Breaking News
October 21, 2018 - Report reveals growing impact of cannabis on young people
October 21, 2018 - NSF awards $5 million grant to help scientists magnify societal impact of research
October 21, 2018 - Fertility Rates Down for Each Urbanization Level 2007 to 2017
October 21, 2018 - Genetically engineered 3-D human muscle transplant in a murine model
October 21, 2018 - Moms’ tight work schedules may affect their children’s sleep
October 21, 2018 - AHA: No Direct Link Between Preeclampsia and Cognitive Impairment, Study Finds
October 21, 2018 - Weight loss success linked with active self-control regions of the brain
October 21, 2018 - Scripps researchers successfully test potential new smoking-cessation treatment in rodents
October 21, 2018 - More accurate and less stressful way to measure a baby’s heartbeat
October 21, 2018 - Researchers show better cardiorespiratory fitness leads to longer life
October 21, 2018 - Healthy candies for diabetic patients
October 21, 2018 - Environment impact of microplastics remains unclear
October 21, 2018 - Antibiotics for appendicitis? Surgery often not needed
October 21, 2018 - AHA and AMA recognize more than 800 medical practices, health systems for blood pressure control
October 21, 2018 - Scientists obtain clearest ever image of Ebola virus protein
October 21, 2018 - Study reveals connection between two proteins known to be hyperactive in cancer
October 21, 2018 - Gabapentin Beats Pregabalin for Chronic Sciatica
October 21, 2018 - Cosmetic surgeons offering incomplete information for breast augmentation customers
October 21, 2018 - Chronic sleep disruption in early adult life accelerates AD-related tau pathology
October 21, 2018 - Take 10 for Mindfulness – Drugs.com MedNews
October 21, 2018 - Length of breathing disruption in OSA may be better predictor of mortality risk
October 21, 2018 - ApoE4 gene linked with chronic inflammation increases risk for Alzheimer’s disease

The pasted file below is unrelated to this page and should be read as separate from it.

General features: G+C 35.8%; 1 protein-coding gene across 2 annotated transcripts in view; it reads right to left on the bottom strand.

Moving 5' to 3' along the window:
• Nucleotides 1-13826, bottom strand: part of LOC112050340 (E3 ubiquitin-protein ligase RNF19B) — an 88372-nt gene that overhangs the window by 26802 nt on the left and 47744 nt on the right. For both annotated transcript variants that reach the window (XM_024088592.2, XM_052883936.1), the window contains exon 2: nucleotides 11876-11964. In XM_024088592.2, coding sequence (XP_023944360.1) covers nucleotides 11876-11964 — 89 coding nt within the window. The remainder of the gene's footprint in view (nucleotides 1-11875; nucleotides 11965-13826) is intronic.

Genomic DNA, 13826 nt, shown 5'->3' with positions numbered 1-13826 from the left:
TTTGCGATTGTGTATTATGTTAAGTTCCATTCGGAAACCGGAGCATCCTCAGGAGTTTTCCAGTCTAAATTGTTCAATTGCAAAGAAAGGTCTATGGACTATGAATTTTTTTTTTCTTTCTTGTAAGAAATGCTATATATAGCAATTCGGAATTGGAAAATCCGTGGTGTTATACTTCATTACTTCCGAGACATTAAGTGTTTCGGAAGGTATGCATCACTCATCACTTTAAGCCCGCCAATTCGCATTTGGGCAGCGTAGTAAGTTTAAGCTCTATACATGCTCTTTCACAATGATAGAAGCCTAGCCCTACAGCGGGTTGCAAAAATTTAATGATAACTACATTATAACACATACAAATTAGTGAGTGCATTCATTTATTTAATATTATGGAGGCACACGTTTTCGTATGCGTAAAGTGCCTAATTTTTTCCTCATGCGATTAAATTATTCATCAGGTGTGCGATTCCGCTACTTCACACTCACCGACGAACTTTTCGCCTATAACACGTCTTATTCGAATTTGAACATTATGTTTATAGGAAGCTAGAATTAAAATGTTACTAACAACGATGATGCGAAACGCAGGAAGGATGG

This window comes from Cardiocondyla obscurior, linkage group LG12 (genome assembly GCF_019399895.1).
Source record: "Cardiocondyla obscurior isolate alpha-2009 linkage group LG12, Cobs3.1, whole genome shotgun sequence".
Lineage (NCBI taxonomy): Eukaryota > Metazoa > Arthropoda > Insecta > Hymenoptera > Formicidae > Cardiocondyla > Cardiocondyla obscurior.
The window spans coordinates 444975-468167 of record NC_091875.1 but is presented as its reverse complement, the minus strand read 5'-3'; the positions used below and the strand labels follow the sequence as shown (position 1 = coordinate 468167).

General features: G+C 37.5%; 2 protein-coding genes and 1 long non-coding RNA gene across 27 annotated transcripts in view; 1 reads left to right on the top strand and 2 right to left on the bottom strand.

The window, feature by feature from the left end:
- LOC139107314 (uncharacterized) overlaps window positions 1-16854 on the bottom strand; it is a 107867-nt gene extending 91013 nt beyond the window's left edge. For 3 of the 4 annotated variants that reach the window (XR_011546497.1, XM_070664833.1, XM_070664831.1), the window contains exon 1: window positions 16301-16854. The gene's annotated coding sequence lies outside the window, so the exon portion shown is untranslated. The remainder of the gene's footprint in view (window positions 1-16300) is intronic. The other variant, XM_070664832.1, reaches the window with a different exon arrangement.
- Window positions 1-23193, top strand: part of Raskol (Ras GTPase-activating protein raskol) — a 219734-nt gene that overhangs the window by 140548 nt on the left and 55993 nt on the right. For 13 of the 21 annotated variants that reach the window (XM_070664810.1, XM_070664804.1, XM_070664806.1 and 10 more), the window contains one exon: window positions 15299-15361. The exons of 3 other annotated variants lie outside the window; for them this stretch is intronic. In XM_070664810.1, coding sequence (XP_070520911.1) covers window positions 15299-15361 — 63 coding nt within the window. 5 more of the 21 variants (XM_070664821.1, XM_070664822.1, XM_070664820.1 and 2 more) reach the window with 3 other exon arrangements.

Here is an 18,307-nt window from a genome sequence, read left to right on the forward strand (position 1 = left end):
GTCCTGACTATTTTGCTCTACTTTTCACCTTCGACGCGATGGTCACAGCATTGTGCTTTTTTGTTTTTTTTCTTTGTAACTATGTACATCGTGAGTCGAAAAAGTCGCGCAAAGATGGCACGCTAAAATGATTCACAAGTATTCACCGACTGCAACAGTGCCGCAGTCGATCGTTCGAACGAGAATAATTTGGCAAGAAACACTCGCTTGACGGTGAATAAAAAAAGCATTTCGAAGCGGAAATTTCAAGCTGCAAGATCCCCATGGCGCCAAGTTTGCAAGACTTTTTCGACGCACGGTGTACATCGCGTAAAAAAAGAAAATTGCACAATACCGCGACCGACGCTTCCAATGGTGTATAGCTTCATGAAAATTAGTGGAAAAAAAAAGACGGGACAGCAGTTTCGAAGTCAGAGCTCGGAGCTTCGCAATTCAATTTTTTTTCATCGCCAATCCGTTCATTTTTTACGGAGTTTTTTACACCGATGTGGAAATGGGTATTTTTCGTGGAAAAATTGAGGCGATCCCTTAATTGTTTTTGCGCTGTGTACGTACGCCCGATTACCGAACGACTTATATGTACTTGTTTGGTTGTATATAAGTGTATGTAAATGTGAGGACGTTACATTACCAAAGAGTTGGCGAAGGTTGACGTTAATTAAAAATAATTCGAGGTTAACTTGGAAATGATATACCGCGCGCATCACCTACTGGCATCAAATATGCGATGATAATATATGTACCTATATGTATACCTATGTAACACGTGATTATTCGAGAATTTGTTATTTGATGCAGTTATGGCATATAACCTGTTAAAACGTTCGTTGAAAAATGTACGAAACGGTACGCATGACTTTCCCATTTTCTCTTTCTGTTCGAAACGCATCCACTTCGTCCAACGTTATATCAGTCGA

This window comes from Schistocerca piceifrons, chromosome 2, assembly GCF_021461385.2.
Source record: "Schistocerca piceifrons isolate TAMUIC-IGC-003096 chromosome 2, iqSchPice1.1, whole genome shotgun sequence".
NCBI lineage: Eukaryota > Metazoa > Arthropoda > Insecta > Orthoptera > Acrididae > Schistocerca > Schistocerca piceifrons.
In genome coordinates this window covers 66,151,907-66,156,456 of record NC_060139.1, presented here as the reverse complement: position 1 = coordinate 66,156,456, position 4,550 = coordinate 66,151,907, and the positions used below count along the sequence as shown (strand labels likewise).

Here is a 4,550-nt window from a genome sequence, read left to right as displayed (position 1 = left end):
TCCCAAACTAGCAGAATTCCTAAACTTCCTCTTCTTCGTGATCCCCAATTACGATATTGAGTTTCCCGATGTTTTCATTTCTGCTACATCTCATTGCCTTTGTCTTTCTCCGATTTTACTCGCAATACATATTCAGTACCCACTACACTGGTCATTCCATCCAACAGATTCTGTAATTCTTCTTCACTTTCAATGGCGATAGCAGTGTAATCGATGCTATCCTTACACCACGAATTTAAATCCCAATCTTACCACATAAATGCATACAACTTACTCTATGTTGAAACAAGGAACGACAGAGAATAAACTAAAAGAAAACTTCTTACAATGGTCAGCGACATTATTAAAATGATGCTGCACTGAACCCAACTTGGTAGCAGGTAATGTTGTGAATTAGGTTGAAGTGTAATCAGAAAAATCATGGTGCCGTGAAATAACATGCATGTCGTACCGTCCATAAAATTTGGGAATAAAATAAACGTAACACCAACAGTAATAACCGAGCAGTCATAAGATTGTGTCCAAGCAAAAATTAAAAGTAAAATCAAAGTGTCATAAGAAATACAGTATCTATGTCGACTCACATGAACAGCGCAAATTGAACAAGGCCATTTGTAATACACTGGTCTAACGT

October 21, 2018 - Mother-daughter conflict associated with suicide risk in abused adolescent girls
October 21, 2018 - Scientists molding bacteria into unnatural shapes
October 21, 2018 - High diet quality associated with lower risk of death in colorectal cancer patients
October 21, 2018 - Discharged mental health patients ‘at greater risk of dying’
October 21, 2018 - Research provides insight into neurobiology of aggression and bullying
October 21, 2018 - As billions in tax dollars flow to private Medicaid plans, Who’s minding the store?
October 21, 2018 - Neuroscientists identify brain region that appears to be related to food preference decisions
October 21, 2018 - Deaths related to air pollution in the U.S. decreased by 47% between 1990 and 2010
October 21, 2018 - Study shows correlation between spatial memory and the sense of smell
October 21, 2018 - Increased cardiorespiratory fitness associated with reduced long-term mortality
October 21, 2018 - IU researchers receive $1.55 million from NIH to improve chronic-disease management
October 21, 2018 - Income and wealth affect the mental health of Australians, study shows
October 21, 2018 - Patients with hypertension and psoriasis more often require cardiovascular interventions
October 20, 2018 - Leading hip-hop videos depict use of tobacco and marijuana products, study finds
October 20, 2018 - Dose Range of IV Ketamine for Adjunct Tx of Depression Tested
October 20, 2018 - Infants can distinguish between leaders and bullies, study finds
October 20, 2018 - Mad Cow disease found on Aberdeenshire farm
October 20, 2018 - Study identifies factors associated with prescription opioid misuse among students
October 20, 2018 - Scientists uncover key regulator of mTORC1 in cancer growth
October 20, 2018 - Pounds Regained After Weight-Loss Op Can Tell Your Doc a Lot
October 20, 2018 - Sending parents letters to fight childhood obesity doesn’t work
October 20, 2018 - Supervised aerobic exercise can support major depression treatment